The future of Computers: Quantum computing

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Commercial production of quantum computers that would process information much faster than today's supercomputers is still some time away -- industry has to first solve hardware issues in quantum technology, according to an expert.

The future of Computers: Quantum computing

Quantum theory is about nature at its smallest scale and energy levels and describes the behaviour of subatomic particles like electrons, protons, neutrons and photons.

In silicon chips of classical computers, the unit of data is rendered in one of two states -- 0 or 1 pertaining to true/false or yes/no state. However, in quantum theory, data could simultaneously exist in both states, holding exponentially more information. The unit, or "bit" in regular computing, becomes "qubit" in quantum theory, which can be either 0 or 1, or in superposition of them both at the same time.

This means that where a normal computer makes calculations sequentially, one at a time, a quantum computer would be able to process information simultaneously, thus making it much more powerful.

The future of Computers: Quantum computing

The computing power of a quantum computer grows exponentially with the number of quantum bits that can be manipulated, explains Alexey Kavokin of the Russian Quantum Centre (RQC) and Professor at the University of Southampton in the UK.

However, while the manipulation of multi-particle entanglement is at the core of quantum computing, the physical implementation of qubits is difficult simply because quantum phenomena are hard to observe in everyday life, Kavokin told IANS on the sidelines of the recently concluded global conference on quantum technologies organised by RQC.

Building a quantum computer requires a physical qubit that is well isolated from the environment, he said, adding that stabilising it in a physical platform is the key.

"There is a hardware problem to be resolved before the world can realise quantum computing on an industrial scale," Kavokin said, noting the difficulties in the way of realising the kind of future scenario brilliantly depicted in the sci-fi thriller "Minority Report" (2002), directed by Steven Spielberg. The movie details a future technology that makes it possible for cops to catch criminals before a crime is committed.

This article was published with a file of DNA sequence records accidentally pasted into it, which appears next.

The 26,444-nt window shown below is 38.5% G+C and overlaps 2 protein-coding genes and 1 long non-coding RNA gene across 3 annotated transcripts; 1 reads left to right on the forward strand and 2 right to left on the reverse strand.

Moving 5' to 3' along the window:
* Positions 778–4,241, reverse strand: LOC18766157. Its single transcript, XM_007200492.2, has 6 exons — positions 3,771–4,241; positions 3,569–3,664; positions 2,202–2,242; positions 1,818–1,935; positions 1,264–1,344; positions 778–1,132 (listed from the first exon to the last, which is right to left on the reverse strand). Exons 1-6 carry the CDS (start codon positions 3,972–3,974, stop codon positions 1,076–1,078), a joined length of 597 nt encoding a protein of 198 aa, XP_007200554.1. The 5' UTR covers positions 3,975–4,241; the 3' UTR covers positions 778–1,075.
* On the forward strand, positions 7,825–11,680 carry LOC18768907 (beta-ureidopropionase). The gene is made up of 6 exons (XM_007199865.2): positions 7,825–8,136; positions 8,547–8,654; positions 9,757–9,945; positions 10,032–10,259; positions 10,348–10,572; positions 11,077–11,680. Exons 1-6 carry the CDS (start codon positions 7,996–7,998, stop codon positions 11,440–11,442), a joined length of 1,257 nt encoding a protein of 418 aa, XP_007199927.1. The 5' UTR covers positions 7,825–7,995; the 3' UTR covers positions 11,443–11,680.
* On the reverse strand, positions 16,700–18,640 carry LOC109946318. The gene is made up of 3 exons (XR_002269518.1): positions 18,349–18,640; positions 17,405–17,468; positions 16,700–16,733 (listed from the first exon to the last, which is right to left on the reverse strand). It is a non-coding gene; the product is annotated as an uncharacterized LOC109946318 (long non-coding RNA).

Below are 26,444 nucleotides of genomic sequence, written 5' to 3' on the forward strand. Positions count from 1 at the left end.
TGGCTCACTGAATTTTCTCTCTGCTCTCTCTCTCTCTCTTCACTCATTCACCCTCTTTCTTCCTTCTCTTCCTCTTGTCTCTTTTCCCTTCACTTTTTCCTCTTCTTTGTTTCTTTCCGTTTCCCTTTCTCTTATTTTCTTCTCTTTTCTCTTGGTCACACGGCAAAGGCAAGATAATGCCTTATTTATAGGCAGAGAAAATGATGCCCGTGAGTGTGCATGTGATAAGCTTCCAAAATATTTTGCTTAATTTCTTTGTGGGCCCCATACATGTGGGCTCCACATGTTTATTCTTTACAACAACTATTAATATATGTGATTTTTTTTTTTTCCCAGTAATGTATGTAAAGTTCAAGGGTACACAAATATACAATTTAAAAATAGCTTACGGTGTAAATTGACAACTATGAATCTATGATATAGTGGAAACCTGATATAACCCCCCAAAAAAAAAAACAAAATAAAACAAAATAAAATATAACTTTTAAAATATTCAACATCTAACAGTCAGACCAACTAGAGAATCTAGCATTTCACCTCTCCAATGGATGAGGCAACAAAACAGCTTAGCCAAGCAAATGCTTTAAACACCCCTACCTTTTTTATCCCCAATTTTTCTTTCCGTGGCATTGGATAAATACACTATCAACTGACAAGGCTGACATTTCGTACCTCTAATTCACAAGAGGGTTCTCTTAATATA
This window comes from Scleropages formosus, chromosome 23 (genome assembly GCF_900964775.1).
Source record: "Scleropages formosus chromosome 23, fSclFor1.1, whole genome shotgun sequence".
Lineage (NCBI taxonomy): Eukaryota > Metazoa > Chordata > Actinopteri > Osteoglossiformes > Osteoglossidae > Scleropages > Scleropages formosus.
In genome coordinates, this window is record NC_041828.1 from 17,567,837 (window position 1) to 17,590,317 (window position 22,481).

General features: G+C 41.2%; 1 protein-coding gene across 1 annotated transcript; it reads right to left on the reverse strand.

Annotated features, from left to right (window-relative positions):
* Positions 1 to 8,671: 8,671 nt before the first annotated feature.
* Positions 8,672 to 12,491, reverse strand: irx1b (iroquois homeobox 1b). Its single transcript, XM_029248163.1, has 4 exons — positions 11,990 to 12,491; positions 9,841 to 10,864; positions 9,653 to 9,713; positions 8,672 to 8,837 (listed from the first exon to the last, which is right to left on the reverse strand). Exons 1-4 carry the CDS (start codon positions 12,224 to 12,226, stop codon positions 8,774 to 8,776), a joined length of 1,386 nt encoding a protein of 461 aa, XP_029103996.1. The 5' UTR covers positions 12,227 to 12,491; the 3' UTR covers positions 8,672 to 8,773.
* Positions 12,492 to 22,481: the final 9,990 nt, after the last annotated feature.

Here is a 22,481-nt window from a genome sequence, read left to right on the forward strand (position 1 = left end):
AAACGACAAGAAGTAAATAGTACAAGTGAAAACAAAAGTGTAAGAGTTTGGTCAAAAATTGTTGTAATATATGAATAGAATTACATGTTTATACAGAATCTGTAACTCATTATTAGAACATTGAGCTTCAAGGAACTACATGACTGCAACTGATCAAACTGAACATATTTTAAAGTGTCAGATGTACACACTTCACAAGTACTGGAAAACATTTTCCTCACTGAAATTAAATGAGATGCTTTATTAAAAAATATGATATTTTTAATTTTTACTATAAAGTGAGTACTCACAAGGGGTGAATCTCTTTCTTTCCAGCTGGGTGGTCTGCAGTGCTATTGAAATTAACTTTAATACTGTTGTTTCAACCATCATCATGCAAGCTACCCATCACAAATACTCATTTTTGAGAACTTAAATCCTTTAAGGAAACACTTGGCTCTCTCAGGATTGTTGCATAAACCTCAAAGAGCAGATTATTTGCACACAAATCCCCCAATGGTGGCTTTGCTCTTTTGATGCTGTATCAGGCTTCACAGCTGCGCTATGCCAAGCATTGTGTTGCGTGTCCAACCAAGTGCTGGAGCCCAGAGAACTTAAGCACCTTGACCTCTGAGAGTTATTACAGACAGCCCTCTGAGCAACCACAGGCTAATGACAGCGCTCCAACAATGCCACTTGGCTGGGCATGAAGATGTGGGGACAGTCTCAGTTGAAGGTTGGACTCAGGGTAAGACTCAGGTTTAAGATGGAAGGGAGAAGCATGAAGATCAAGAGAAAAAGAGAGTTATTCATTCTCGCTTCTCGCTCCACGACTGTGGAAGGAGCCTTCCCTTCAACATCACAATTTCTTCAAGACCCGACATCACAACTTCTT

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"Researchers are currently seeking platforms that permit manipulating quantum states in room temperature conditions. Unless this hardware problem is solved, mass quantum computing is still far away," he said.

Researchers have found that some qubits, such as those made from silicon atoms, only work at very low temperatures, near absolute zero or zero degree Kelvin (-273.15 degree centigrade). The physical systems to manipulate qubits, on which most scientists are working, would be based on single photons, ultra-cold atoms and superconducting circuits.

"Quantum science is a new domain...cold atoms, superconducting qubits...no industry has these at the current juncture," Kavokin said.

"In some 3-4 years time we can demonstrate a room-temperature quantum simulator with several hundred nodes. The problem is one of scaling... till now we have arrived at a superconducting quantum circuit of 50 qubits."

At the conference here, Mikhail Lukin, Professor at Harvard, and an alumnus of the Moscow Institute of Physics and Technology (MIPT), said that scientists are still in the dark on how to build the universal quantum computer that would perform any quantum algorithm far quicker than conventional computers, given the many millions of qubits required for such a device.

Quantum mechanics has led to devices like broadband optical fibres and smartphone displays which work using photons -- the smallest indivisible quanta or unit of light. Photons have both a wave-like property and they also behave like particles -- first explained by Albert Einstein.

Owing to the enormous potential of quantum computers, companies like Google, Microsoft and IBM have invested massively in quantum computing research.

Working at the photon level, quantum mechanics, at some stage, is also expected to enable supersecure communication. The Russians have come up with a hack-proof, secure quantum communications.

Earlier this year, Russia announced the development of the world's first quantum blockchain which allows using a quantum cryptography and quantum data transfer system to protect databases from hacking. RQC says this device will be ready for industrial use by early next year.

This technology creates special blocks which are signed by quantum keys, rather than traditional digital signatures. The technology has already been tested by RQC in one of Russia's largest banks -- Gazprombank.

Total information security as guaranteed by quantum communications has a flip side and poses a philosophical dilemma, according to the RQC Chairman, Russian-born Singaporean entrepreneur Serguei Beloussov, who is also the Co-founder and Chairman of global data protection company Acronis.

"The world is not prepared for total privacy. Most governments the world over control their populations through control over information. So, if information becomes completely private, they would lose this control," Beloussov, also an MIPT alumnus, said. Therein lies the rub for the new technology.

Source: IANS



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